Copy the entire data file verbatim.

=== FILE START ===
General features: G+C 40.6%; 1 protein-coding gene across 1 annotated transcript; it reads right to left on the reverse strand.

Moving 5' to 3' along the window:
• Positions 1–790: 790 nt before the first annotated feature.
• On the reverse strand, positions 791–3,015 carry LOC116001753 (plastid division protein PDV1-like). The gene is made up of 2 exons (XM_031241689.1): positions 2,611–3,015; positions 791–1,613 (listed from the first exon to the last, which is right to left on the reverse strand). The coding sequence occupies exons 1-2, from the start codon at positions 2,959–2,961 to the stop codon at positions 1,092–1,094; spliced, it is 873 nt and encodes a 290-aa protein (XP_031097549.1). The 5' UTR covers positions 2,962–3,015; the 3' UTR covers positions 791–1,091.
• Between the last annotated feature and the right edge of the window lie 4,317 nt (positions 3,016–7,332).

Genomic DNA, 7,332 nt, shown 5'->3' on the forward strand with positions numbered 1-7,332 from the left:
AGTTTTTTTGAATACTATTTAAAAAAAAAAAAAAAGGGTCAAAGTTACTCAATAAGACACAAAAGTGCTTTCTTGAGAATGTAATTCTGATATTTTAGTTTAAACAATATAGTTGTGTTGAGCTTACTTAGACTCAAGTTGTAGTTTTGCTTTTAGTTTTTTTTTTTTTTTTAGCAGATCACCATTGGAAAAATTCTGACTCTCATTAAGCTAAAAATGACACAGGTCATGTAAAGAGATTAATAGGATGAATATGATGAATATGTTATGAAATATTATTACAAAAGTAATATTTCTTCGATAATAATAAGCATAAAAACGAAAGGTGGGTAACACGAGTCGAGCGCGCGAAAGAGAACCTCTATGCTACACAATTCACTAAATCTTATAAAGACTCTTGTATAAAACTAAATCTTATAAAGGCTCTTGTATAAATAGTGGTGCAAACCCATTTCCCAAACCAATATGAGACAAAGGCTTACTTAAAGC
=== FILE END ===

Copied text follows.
General features: G+C 40.6%; 1 protein-coding gene across 1 annotated transcript; it reads right to left on the reverse strand.

Moving 5' to 3' along the window:
• Positions 1–790: 790 nt before the first annotated feature.
• On the reverse strand, positions 791–3,015 carry LOC116001753 (plastid division protein PDV1-like). The gene is made up of 2 exons (XM_031241689.1): positions 2,611–3,015; positions 791–1,613 (listed from the first exon to the last, which is right to left on the reverse strand). The coding sequence occupies exons 1-2, from the start codon at positions 2,959–2,961 to the stop codon at positions 1,092–1,094; spliced, it is 873 nt and encodes a 290-aa protein (XP_031097549.1). The 5' UTR covers positions 2,962–3,015; the 3' UTR covers positions 791–1,091.
• Between the last annotated feature and the right edge of the window lie 4,317 nt (positions 3,016–7,332).

Genomic DNA, 7,332 nt, shown 5'->3' on the forward strand with positions numbered 1-7,332 from the left:
AGTTTTTTTGAATACTATTTAAAAAAAAAAAAAAAGGGTCAAAGTTACTCAATAAGACACAAAAGTGCTTTCTTGAGAATGTAATTCTGATATTTTAGTTTAAACAATATAGTTGTGTTGAGCTTACTTAGACTCAAGTTGTAGTTTTGCTTTTAGTTTTTTTTTTTTTTTTAGCAGATCACCATTGGAAAAATTCTGACTCTCATTAAGCTAAAAATGACACAGGTCATGTAAAGAGATTAATAGGATGAATATGATGAATATGTTATGAAATATTATTACAAAAGTAATATTTCTTCGATAATAATAAGCATAAAAACGAAAGGTGGGTAACACGAGTCGAGCGCGCGAAAGAGAACCTCTATGCTACACAATTCACTAAATCTTATAAAGACTCTTGTATAAAACTAAATCTTATAAAGGCTCTTGTATAAATAGTGGTGCAAACCCATTTCCCAAACCAATATGAGACAAAGGCTTACTTAAAGC